10. Thursday, April 5, 1973
STUDENT: I have a question. Toward the end of the Prajna Paramita Sutra it states that we are going to accumulate merit. It sounds more Hinayana than Mahayana.
STUDENT: It is in the Eko part?
STUDENT: “May we gather its merit with the highest gratitude for....”
KOBUN: I don't know from where Hinayana and Mahayana is discriminated. There is confusion in that. Hina is small and Maha is large. Will you put Hina within Maha or do you split it and compare them? And I wonder whether Zen can be said just Mahayana, or if Zen doesn't have sense of Hinayana, too. From beginning we have to think of that.... Merit, or effort, comes along with daily practice. whatever we do with various ideas and methods and directions, that is called merit. STUDENT: Did some translator say “merit” whereas the person that originally wrote the sutra had something else in mind?
KOBUN: Ya. Guna is original term. Like guna of the sun is light and energy. Actually when we go more closer understanding, “source” is same thing. Guna is like that. If we lose it, we lose the essence of what is called “Kobun” or “Jerry,” the guna . Another expression of this guna is the “function” of one's real nature. When we say, the mother does mother's thing, that is the merit of mother. It relates with the very essential characteristic of a woman who expresses “mother's thing.” Every one of us actually aim our life toward that direction.... And so, doing various things we cannot satisfy ourselves. In deep place something is missing. What is this?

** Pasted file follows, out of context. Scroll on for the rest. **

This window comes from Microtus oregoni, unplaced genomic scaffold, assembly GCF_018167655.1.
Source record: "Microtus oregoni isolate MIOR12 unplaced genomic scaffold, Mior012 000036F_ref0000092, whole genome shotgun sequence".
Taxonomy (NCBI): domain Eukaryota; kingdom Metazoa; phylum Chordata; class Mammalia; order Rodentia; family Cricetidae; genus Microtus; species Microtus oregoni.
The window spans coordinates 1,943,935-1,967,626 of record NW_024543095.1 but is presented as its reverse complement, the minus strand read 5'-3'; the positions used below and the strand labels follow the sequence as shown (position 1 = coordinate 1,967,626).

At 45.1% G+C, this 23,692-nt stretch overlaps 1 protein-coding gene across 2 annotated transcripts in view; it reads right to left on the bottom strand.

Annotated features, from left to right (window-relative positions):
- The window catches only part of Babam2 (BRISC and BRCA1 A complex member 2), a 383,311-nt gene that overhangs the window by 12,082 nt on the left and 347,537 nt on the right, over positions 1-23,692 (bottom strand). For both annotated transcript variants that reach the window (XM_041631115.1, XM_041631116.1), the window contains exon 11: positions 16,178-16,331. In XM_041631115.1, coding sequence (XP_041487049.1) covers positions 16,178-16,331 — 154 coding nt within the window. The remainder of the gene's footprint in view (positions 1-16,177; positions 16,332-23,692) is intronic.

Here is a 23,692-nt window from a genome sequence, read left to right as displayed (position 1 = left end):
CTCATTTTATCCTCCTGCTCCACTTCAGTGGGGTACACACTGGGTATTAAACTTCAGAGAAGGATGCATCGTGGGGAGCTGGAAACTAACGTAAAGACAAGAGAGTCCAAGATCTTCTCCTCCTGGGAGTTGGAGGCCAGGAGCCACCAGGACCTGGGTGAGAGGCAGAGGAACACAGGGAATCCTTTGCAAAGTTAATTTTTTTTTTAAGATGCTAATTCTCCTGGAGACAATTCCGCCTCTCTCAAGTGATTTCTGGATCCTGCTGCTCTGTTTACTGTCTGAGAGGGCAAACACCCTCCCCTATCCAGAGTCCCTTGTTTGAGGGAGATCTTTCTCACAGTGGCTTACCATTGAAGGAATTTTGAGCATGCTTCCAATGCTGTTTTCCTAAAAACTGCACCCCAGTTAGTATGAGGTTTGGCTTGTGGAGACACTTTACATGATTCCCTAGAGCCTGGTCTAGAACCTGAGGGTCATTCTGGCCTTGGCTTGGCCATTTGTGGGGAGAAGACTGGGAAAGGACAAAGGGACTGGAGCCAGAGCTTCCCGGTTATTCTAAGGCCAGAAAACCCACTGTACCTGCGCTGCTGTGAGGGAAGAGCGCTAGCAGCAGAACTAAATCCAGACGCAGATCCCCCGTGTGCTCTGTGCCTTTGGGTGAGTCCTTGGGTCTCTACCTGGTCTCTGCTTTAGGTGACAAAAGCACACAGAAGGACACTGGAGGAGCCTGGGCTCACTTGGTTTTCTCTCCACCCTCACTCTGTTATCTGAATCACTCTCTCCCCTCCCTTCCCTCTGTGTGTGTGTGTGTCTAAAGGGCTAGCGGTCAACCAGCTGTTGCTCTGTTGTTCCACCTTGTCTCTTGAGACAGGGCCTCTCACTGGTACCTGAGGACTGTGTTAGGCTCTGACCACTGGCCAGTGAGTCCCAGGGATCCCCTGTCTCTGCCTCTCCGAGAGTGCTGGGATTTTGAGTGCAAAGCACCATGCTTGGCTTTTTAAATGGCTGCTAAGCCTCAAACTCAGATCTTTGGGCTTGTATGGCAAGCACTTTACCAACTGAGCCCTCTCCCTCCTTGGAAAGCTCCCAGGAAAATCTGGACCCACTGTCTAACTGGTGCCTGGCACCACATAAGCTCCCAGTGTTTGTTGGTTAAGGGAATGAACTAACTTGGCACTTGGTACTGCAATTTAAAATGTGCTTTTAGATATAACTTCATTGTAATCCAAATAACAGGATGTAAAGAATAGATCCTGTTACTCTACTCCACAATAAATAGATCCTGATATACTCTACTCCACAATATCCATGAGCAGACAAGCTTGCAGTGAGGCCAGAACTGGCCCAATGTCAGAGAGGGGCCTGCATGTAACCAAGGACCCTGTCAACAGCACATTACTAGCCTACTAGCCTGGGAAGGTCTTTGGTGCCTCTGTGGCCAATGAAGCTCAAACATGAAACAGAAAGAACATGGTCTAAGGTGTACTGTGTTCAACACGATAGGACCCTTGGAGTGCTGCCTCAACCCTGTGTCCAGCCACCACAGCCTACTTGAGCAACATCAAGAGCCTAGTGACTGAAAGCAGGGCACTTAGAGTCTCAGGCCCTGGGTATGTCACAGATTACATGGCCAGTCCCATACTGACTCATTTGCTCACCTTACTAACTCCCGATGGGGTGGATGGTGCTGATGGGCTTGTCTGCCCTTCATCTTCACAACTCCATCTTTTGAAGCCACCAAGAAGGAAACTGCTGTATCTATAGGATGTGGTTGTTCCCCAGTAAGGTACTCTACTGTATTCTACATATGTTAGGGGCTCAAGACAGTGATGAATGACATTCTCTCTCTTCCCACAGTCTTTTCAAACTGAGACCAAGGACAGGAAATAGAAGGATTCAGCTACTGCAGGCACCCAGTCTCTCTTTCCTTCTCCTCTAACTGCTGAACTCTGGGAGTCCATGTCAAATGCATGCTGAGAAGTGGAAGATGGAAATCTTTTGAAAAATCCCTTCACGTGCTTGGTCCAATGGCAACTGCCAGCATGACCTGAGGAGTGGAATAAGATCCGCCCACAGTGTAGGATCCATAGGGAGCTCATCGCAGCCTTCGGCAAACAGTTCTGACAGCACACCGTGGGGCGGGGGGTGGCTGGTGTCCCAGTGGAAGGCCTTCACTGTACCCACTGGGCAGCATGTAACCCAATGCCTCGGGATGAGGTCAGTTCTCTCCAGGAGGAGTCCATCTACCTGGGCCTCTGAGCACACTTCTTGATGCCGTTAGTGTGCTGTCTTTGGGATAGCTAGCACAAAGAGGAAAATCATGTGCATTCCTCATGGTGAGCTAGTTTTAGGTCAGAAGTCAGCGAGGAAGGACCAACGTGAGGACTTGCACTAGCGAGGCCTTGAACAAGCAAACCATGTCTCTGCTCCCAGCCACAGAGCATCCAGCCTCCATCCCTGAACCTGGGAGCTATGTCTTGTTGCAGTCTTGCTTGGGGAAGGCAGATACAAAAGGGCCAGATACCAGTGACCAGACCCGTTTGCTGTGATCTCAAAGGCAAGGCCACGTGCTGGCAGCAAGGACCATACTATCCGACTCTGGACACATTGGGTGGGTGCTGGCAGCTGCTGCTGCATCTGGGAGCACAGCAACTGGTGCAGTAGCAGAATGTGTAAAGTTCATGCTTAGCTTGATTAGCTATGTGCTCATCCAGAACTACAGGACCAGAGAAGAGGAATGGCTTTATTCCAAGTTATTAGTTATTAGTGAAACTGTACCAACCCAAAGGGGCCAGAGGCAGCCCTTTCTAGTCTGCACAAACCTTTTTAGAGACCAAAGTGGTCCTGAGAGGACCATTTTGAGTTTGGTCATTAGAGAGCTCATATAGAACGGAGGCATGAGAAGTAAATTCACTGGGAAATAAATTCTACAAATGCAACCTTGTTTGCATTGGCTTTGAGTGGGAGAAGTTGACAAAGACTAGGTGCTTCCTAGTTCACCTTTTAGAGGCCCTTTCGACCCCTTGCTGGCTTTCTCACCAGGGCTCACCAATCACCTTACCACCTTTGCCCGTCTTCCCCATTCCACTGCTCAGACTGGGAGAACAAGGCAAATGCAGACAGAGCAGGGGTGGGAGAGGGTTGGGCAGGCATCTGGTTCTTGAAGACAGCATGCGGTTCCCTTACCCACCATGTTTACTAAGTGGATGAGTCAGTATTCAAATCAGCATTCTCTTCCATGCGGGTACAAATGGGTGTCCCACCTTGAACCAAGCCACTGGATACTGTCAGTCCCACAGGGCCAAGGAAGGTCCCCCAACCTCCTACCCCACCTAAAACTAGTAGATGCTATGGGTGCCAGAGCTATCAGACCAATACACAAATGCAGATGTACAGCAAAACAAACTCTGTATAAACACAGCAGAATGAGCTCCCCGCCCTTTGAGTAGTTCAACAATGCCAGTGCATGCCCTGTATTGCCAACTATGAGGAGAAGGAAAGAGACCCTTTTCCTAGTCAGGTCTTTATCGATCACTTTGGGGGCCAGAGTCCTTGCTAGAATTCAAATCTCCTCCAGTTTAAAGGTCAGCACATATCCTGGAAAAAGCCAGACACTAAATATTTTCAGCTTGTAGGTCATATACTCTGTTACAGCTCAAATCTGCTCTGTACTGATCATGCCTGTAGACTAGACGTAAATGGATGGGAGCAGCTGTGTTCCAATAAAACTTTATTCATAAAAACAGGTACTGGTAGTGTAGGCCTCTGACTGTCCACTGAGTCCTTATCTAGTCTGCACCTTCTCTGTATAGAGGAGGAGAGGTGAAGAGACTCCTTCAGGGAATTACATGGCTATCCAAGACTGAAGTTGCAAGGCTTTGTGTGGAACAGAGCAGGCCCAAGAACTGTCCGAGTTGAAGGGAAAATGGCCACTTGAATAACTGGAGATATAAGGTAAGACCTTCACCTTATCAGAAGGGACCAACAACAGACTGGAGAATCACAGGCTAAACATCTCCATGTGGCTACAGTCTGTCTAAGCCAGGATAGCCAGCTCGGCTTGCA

STUDENT: You say that each one of us is expressing, trying to express our own guna?
KOBUN: Umhmm.... For Theravadin the whole thing is the effort to express how guna can be formalized or directed in daily life. The precepts are written characters, like the law of the nation, of our country. When living people appear it makes sense. The law itself, the rule itself, is like the shape of the river bed. In Zen, the rule of monastic life, that is also one expression of how to direct guna best way. Also religious ritual can be considered as one example of how merit can be expressed. Like most dewdrops take quite similar form, some big, some small, but always round shape. We cannot artificially set it up; it naturally takes shape. That is true form.
STUDENT: I've been thinking about the question of whether we're changing by virtue of the practice. If I gather the merit of the sutra, there is a connotation that because I understood the sutra or in some way experienced the truth of it I would change or get better. That is the same problem as whether there is a gradual enlightenment. What is that? I can never get away from that, as I practice. Wanting so much to be better, feel better, and to change because of what I'm doing.
KOBUN: Usually merit appear when we get little sense of “I,” but there is no merit “gathered.” Don't you feel so? It looks like we are gathering merit, we see merit from the sutra. As long as we keep the sense of separation from what the sutra says and what “I” understand, it's impossible to let it work. We cannot relate with other beings. To understand the sutra is to see the sutra when you work, in your surroundings, within you, without you.